On routine patrol in the Arabian Gulf when Iraq invaded Kuwait on Aug. 2, 1990, the USS Taylor (FFG 50) and USS Robert G. Bradley (FFG 49) were part of a small flotilla of ships that served as the original participants of Operation Desert Shield, which helped dissuade further Iraqi offensive action until the coalition assembled and transitioned to offensive action under Operation Desert Storm. While the coalition force amassed, the two FFGs served to implement the United Nations authorized blockade of Iraq.
During Desert Storm, USS Nicholas (FFG 47) and the Kuwaiti fast attack craft Istiqlal (P 5702) conducted the first surface engagement of the war on Jan. 18, 1991. Supporting combat search and rescue operations for the air campaign, Nicholas employed her Seahawk helicopters to scout the Dorrah oilfield.
Despite nearby Iraqi combatant ships and aircraft armed with Exocet missiles, Nicholas and Istiqlal sailed within a mile of the southern platforms. Once in range, the Nicholas' helicopters launched precision-guided missiles that destroyed enemy positions on the two platforms. As a result the frigate took the first 23 enemy prisoners of war.
Nicholas later attacked Iraqi patrol boats operating less than a mile from the Kuwaiti coast, and sank or heavily damaged four enemy craft.
The ships themselves demonstrated in battle they were also capable of withstanding considerable damage. Their stoutness was proven when USS Samuel B. Roberts (FFG 58) struck a mine, and USS Stark (FFG 37) was hit by two Exocet cruise missiles, both patrolling the Arabian Gulf at the time.
In the case of the Samuel B. Roberts' mine strike, April 14, 1988, the U.S. launched Operation Praying Mantis where coalition air and surface units destroyed the two Iranian oil rigs and also Iranian units attempting to counter-attack U.S. forces.
During the operation the USS Simpson (FFG 56) participated in destroying the 147-foot missile patrol boat Joshan (P 225), avenging the damage inflicted on her sister ship. In fact, by the end of the operation, U.S. air and surface units had sunk, or severely damaged, half of Iran's operational fleet.
The OHP class proved itself worthy in a different war the U.S. has been waging for decades: Stemming the tide of illegal narcotics entering the nation from the sea. The frigates proved to be the platform of choice, and their presence resulted in dozens and dozens of drug seizures worth an estimated street value measured in billions of dollars.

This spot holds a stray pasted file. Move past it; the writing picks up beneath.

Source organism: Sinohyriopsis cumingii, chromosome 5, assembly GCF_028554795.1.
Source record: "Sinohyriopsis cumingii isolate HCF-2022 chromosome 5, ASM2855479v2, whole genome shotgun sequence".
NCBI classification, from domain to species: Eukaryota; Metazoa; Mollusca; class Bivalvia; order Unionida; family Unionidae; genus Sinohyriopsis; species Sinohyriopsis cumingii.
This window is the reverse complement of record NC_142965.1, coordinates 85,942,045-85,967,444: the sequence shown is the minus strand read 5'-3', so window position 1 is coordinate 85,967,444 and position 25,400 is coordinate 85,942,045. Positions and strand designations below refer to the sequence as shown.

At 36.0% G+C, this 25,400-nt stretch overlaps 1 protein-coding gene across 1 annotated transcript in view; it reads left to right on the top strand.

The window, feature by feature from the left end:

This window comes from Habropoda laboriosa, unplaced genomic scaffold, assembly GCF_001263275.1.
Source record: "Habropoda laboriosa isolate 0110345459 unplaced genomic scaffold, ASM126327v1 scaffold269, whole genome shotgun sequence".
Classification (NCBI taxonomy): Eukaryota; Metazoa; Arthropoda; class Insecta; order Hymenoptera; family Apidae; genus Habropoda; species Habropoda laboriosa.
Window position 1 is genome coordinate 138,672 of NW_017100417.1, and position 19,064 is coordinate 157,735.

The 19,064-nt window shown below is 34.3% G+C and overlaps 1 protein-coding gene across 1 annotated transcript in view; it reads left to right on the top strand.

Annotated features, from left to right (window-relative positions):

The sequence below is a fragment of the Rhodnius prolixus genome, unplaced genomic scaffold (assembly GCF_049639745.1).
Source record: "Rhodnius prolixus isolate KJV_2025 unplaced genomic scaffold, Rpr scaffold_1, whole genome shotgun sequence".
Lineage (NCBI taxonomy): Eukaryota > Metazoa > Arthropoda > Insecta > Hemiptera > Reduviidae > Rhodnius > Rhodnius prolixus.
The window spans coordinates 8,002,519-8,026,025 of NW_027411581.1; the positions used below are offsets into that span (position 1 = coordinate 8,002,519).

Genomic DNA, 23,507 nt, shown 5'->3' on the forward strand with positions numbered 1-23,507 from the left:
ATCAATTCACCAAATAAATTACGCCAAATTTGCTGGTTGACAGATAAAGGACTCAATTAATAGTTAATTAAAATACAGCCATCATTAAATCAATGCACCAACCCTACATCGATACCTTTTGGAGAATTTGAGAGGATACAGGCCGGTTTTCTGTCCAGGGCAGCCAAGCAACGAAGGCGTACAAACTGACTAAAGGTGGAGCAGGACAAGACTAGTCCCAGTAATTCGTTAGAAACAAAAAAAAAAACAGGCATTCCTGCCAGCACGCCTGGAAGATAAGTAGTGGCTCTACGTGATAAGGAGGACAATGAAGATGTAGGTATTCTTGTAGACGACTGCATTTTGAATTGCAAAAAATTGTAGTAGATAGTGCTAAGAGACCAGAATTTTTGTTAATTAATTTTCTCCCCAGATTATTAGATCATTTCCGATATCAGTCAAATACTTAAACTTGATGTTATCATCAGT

While the ships and crews have proven worthy, the reality remained that they lacked the multi-mission capabilities necessary for modern surface combatants faced with increasingly available high-technology threats. Their design also offered limited capacity for change.
In time, arguably because of their relatively diminutive status, the ships and crews serving in the class very much came to embody the same hallmarks of determination, gumption, self-reliance and surprising effectiveness as their namesake, Commodore Oliver Hazard Perry (1785 - 1819). When war with Great Britain was declared on June 18, 1812, Perry was assigned to what he considered an insignificant command of small gunboats at Newport. While his fellow officers gained glory on sleek vessels like the Constitution and Hornet, Perry was dissatisfied with the opportunity given him. After petitioning the Navy Department, he earned assignment to complete construction and soon after successfully lead a flotilla in the Battle of Lake Erie, forever earning a place in Navy history.
The U.S. Navy retains the 218 year old frigate USS Constitution, currently in dry dock undergoing a planned maintenance availability.